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Install Programs on Linux | Linux Basics

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In this video, we go over the basics of installing any program in Linux. I go over the methods: package managers, downloaded packages, and building from source.

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29 thoughts on “Install Programs on Linux | Linux Basics

  1. Very informational video Chris!
    Just a small correction concerning what you said about that you only need to reboot after updating the kernel…
    This not entirely true, when it comes to the latest linux OSes, most of them should get a reboot after an update of the following packages:
    kernel
    glibc[^2]
    linux-firmware
    systemd
    dbus
    On rpm systems this can be checked by running "needs-restarting -r" which will tell you if a reboot is needed or not.(this comes from the yum-utils package)
    On deb systems, check if the following file exists: /var/run/reboot-required 

    Cheers, keep up the good work!

  2. Is there a learnable system, how the packages are named? I often have to search for the name of the package just to run apt install. Did I missed that Video or is there a easy solution I overlook?

  3. I am a new mint 19.2 user and I am trying to install Great Cow Basic. It needs Freebasic to compile it and have that installed and working. Getting fbc to compile gcb is not working for me. The gcb win version has an install.exe that installs a precompiled file.
    Building programs is difficult for beginners.

  4. Some appimages can offer you updates, it depends on the developers. I can't remember now of a appimage that have an "updater" but I do now that exists, i've already used one, I just don't remember. But I do remember of Etcher, as an exemple, that show you a message telling you about newer versions and it asks if you want to download the new version, then redirect you to their website. Similar to how portable exes work in Windows.
    Edit: Ankama Launcher is one of those appimages that can update itself. But it takes some space on your home folder.

  5. It's a bit off-topic, but I'd love to know how I can get programs installed via WINE to appear in my right-click menu? I just want to be able to right-click>open with>Irfanview. Is this impossible? PS: Another fantastic video, Chris!

  6. Maybe a good followup segment might be "Uninstalling Programs in Linux." There are times when a program may no longer be needed/used and a user (especially a NOOB) would like to increase free space by deleting/removing some programs.

  7. Thanks for the great informative subjects and videos. As a Noob, I understand that your studio workstation isn't setup with a Debian distribution but I'm curious why you didn't mention using the "Open GDebi Package Installer" function in the Debian distribution Linux Mint (19.2.) A user can use this function by right mouse clicking on a .deb file and selecting the "Open GDebi Package Installer" menu choice. As a Noob, I think this works out really nice and its also easy to remember.

  8. You can just set aliases if you're used to apt for example:
    "apt install"="pacman -S"
    "apt upgrade"="pacman -Syu"
    "apt purge"="pacman -Rd"

  9. on Arch – install yay from AUR and update system typing only "yay" in terminal. Searching and installing new programs can be achieved typing "yay program".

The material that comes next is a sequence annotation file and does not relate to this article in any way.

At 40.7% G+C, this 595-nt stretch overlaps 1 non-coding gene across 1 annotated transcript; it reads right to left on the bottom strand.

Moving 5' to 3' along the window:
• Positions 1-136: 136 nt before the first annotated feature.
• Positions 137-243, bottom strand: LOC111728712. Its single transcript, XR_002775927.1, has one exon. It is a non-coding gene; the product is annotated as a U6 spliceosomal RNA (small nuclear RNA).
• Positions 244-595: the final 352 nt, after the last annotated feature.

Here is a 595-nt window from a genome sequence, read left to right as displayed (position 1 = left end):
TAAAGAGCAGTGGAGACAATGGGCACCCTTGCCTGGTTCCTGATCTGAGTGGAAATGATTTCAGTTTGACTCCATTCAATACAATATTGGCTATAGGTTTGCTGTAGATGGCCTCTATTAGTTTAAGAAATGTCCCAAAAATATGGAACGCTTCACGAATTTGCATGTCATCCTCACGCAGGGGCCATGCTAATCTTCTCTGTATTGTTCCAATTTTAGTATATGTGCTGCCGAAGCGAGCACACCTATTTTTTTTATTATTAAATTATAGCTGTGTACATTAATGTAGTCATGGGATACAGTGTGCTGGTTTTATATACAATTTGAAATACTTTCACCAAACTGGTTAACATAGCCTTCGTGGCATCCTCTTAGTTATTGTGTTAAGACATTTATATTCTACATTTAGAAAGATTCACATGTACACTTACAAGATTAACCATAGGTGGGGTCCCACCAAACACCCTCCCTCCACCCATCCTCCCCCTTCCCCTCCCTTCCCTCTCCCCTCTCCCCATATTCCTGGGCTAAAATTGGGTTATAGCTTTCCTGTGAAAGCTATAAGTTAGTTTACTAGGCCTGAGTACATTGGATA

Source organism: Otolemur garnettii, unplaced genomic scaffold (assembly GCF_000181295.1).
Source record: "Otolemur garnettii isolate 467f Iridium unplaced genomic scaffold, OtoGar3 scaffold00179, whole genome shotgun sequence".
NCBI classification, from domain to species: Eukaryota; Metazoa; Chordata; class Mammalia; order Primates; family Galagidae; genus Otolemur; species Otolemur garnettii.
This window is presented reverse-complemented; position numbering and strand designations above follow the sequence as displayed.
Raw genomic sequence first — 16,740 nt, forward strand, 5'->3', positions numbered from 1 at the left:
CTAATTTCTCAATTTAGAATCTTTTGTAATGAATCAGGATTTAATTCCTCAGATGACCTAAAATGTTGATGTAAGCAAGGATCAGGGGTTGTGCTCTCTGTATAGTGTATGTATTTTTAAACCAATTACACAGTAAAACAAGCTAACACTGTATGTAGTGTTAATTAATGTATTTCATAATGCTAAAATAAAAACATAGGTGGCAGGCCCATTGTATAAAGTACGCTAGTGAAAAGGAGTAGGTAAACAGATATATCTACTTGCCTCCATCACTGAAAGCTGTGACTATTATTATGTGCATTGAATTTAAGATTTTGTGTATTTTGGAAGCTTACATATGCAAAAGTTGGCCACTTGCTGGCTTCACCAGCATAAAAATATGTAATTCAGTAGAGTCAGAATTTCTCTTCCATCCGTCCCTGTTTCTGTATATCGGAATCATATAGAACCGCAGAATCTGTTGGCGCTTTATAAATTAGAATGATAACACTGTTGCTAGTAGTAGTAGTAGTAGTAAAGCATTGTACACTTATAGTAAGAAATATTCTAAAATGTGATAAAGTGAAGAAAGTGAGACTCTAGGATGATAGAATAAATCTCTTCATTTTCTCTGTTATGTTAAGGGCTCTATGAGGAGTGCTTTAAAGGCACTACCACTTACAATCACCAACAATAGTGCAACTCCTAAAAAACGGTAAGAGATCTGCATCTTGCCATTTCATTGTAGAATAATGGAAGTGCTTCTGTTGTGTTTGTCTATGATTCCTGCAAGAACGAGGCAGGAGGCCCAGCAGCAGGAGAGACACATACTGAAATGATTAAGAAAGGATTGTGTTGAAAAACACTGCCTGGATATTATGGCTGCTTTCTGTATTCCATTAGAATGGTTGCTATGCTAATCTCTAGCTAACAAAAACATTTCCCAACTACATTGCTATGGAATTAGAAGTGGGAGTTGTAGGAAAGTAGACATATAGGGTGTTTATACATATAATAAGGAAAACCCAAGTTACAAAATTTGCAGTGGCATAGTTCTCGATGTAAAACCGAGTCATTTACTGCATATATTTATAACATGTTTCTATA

10. Nearly all of my software is proprietary, and much of that is designed to run on CentOS.

    At home I run Manjaro so I've gotten fairly adept at creating my own packages. I rely fairly heavily on LD LIBRARY_PATH and a copy of the libraries from CentOS to get these apps to work. It's a nightmare, but it has really taught me a lot about the workings of Linux (I was a newbie to Linux about a year and a half ago).

    Now I have my own pseudo package manager and version manager (written in python and bash shell) that allows me to run multiple versions of the same app and run binary apps on Manjaro that were originally only meant for another distro. It's still a little janky… But I get my work done. 🙂

  11. i have been following your videos and recently i finally switched from windows 10 to Ubuntu than Elementary OS. My Laptop have 14inch FullHD screen and everything looks so tiny, in windows I scale everything to 150% but in Linux there's only 100% or 200% (double) which becomes too large again. This is the only reason i started to hate Linux. Can you please help me out?

  12. AUR is not a "curated" package repository. Anyone can just create AUR packages with little to no vetting processes, and there's minimal quality control, and anyone can take over maintainership of a package if the original maintainer is just a little bit busy with their life.

    I'd highly recommend against using AUR unless you have the technical knowledge to verify the build scripts.

    If you care about security, I would suggest Debian based system like Ubuntu, because these systems have the largest number of packages that in the vetted repository.

  13. On desktop distros, you can usually also double click on a .deb or .rpm file from your file manager and a graphical installer will install the package. This usually requires that your distro have setup your file association in your package manager correctly.

    The main problem with installing directly from .deb and .rpm package though, is that these low level package files usually don't come with dependencies. You'll have to hunt down the dependencies yourself. It can be quite difficult even for experienced users to get all the correct dependencies installed.

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